Mental Health Complaints Commissioner: “On R U Ok Day, it’s OK to not be OK”

8 September 2022

As part of its support for R U OK day, The Mental Health Complaints Commissioner (MHCC) believes that it is important to recognise that it’s OK not to be OK.

The MHCC is driven by the lived and living experiences of consumers, carers and their families who make a complaint about the public mental health system. Talking about your experience of mental health issues or distress can be a challenging and confronting experience but it can help lead to a better system and tackle stigma.

Assistant Commissioner, Lived Experience and Engagement, Maggie Toko said R U OK day is an important opportunity for us to challenge the stigma that many experience when talking about mental health in the community.

“The honest answer to the question R U OK can be ‘no’ - and that's OK and understandable, but it's not something that has to be carried alone. You are not alone in your journey,” said Maggie Toko.

“It’s important that stigma doesn’t disable you from talking about not being OK. It’s OK to feel emotional pain, and it’s OK to not get caught up with always having to be OK.”

Elvis Martin, a member of the MHCC’s Lived Experience Advisory Council and Youth Leader said that asking somebody how they are going can have a significant impact.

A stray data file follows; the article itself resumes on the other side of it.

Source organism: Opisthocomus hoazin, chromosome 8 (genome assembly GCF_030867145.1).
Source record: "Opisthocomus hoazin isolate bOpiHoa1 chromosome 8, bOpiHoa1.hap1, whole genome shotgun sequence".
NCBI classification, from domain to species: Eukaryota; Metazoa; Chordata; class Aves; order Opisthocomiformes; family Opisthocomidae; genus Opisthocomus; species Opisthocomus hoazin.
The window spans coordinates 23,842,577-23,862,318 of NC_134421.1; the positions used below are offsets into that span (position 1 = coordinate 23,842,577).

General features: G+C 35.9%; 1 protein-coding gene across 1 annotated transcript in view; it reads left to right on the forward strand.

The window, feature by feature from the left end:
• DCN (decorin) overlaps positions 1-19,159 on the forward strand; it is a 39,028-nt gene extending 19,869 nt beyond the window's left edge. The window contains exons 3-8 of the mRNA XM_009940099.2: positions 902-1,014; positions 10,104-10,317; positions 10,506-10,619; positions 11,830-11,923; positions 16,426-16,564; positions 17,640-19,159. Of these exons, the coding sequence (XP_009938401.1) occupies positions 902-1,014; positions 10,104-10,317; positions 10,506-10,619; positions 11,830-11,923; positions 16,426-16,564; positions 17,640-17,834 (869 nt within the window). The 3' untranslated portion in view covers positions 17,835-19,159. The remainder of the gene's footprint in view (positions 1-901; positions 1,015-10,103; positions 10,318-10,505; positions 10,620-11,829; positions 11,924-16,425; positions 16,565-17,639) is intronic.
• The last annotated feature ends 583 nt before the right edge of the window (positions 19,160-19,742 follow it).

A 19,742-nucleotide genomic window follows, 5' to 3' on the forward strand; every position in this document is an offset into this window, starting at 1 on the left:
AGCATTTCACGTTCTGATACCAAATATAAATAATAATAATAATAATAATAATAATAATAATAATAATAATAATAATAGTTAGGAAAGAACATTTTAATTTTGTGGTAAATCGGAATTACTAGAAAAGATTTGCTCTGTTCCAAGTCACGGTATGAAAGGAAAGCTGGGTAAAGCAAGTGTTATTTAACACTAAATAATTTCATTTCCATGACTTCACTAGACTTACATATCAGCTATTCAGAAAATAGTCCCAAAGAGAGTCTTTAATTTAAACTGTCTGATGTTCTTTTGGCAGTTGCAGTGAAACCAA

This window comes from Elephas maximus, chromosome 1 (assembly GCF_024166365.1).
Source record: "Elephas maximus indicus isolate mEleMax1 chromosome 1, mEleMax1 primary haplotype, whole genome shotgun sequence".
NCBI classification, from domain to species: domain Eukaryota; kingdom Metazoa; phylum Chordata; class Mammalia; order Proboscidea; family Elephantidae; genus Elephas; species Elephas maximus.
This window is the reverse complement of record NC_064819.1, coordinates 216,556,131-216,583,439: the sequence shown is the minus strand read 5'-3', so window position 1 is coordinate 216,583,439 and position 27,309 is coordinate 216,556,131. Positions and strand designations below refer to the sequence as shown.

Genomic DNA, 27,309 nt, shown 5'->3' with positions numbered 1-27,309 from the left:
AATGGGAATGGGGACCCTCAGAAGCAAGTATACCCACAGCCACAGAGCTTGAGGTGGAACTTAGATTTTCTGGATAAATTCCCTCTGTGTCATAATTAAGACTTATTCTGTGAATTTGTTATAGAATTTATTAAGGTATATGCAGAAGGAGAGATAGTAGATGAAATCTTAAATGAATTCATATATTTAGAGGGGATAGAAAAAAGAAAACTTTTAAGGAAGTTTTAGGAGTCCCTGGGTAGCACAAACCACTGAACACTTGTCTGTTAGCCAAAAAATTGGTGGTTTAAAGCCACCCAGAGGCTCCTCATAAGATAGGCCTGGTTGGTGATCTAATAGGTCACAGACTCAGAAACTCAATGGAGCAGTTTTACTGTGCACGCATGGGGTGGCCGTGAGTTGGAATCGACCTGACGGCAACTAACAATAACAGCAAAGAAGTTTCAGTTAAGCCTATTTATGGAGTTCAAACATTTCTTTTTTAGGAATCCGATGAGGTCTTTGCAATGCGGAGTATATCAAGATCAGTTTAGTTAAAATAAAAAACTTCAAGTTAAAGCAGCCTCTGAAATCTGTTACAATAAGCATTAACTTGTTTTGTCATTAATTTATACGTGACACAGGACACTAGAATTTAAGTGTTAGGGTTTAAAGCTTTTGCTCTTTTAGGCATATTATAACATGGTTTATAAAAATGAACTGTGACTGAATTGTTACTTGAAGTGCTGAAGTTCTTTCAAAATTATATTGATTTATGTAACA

“A conversation can save a life. I can tell this from my lived experience. Being there for someone when they are going through hardship and to just listen to them – that is the best human thing you can do,” said Elvis Martin.

Elvis, a passionate advocate for the LGBTIQA+ community is representing Australia at the One Young World Global Summit 2022 in Manchester, UK this week.

While battling stigma around mental health challenges and ‘not being OK’ can be difficult, it can also be difficult to speak up if you have had negative experiences when receiving treatment at any public mental health service.

In Victoria, everyone has the right to make a complaint about a public mental health service. If something doesn’t feel right, consumers, carers and their families can make a complaint directly to the service or to the MHCC.

“The MHCC is all about accepting where you are at during you’re the journey of your complaint. If that space is difficult for you, then that’s OK – the MHCC will take the time to hear your concerns and work with you to assist with your complaint. Even if we can’t help with your concerns, we will do our best to connect you with people who can,” said Maggie Toko.

At the MHCC, complaints are viewed as a valuable opportunity to raise awareness, tackle stigma and drive improvements across Victoria’s public mental health sector.

“By complaining you are improving services not only for yourself but for others as well. If you are not being treated with respect, then it’s important to complain as this will improve the system and close that gap,” said Elvis Martin.

“There is a lot happening to support people from the LGBTQIA+ community but there are still a lot of gaps in the system, if you are not being respected or supported for who you are, you must complain. This will not only help you but the entire community.”

The MHCC can support consumers, carers and their family to make a complaint about public mental health services in Victoria. The MHCC’s services are free, and they can take complaints in any language. Our service is accessible for anyone with a hearing impairment, through the National Relay Service.

To make a complaint to the MHCC call 1800 246 054 or email help@mhcc.vic.gov.au

Reviewed 07 September 2022

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